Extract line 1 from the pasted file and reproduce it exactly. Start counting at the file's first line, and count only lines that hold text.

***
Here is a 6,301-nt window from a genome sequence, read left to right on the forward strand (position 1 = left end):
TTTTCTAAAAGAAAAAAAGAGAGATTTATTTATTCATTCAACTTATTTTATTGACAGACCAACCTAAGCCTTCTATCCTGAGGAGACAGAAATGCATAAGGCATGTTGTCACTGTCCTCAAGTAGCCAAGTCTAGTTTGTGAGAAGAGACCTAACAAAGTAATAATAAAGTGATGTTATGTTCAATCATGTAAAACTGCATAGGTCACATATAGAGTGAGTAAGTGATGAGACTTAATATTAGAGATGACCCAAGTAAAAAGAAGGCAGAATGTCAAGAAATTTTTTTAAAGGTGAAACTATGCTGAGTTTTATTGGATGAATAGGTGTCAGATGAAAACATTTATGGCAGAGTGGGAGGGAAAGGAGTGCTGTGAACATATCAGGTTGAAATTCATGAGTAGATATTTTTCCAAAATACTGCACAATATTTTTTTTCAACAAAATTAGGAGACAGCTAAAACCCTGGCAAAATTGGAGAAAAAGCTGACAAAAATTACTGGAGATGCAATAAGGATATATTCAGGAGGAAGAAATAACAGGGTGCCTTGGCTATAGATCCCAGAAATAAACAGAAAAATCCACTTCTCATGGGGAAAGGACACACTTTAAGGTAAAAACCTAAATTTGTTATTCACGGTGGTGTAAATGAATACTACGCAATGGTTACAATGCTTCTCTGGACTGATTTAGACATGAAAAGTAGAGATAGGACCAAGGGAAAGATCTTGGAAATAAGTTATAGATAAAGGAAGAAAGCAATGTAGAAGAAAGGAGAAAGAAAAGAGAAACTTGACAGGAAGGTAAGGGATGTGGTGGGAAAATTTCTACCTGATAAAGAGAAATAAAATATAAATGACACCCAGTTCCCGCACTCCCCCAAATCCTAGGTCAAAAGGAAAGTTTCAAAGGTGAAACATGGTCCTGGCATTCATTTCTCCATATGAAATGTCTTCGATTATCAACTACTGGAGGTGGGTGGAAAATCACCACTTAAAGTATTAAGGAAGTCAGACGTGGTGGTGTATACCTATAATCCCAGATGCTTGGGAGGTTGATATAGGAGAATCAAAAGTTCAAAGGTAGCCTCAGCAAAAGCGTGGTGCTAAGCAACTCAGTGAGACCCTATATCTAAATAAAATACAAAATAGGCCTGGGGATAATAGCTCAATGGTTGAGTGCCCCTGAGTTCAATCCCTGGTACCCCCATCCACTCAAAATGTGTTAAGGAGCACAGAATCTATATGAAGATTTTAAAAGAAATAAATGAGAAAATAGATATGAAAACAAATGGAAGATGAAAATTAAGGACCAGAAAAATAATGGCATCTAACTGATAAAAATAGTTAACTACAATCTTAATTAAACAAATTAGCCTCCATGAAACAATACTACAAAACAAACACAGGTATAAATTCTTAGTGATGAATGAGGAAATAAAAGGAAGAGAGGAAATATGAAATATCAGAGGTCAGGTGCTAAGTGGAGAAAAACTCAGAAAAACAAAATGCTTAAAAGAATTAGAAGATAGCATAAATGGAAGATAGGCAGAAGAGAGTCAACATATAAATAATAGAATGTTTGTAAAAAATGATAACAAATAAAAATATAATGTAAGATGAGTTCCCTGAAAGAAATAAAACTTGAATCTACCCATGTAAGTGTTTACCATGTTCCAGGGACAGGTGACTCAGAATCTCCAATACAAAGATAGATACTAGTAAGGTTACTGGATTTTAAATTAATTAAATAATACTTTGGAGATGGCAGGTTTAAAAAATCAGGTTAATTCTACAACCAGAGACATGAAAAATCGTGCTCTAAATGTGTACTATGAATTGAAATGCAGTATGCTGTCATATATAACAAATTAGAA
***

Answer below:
Here is a 6,301-nt window from a genome sequence, read left to right on the forward strand (position 1 = left end):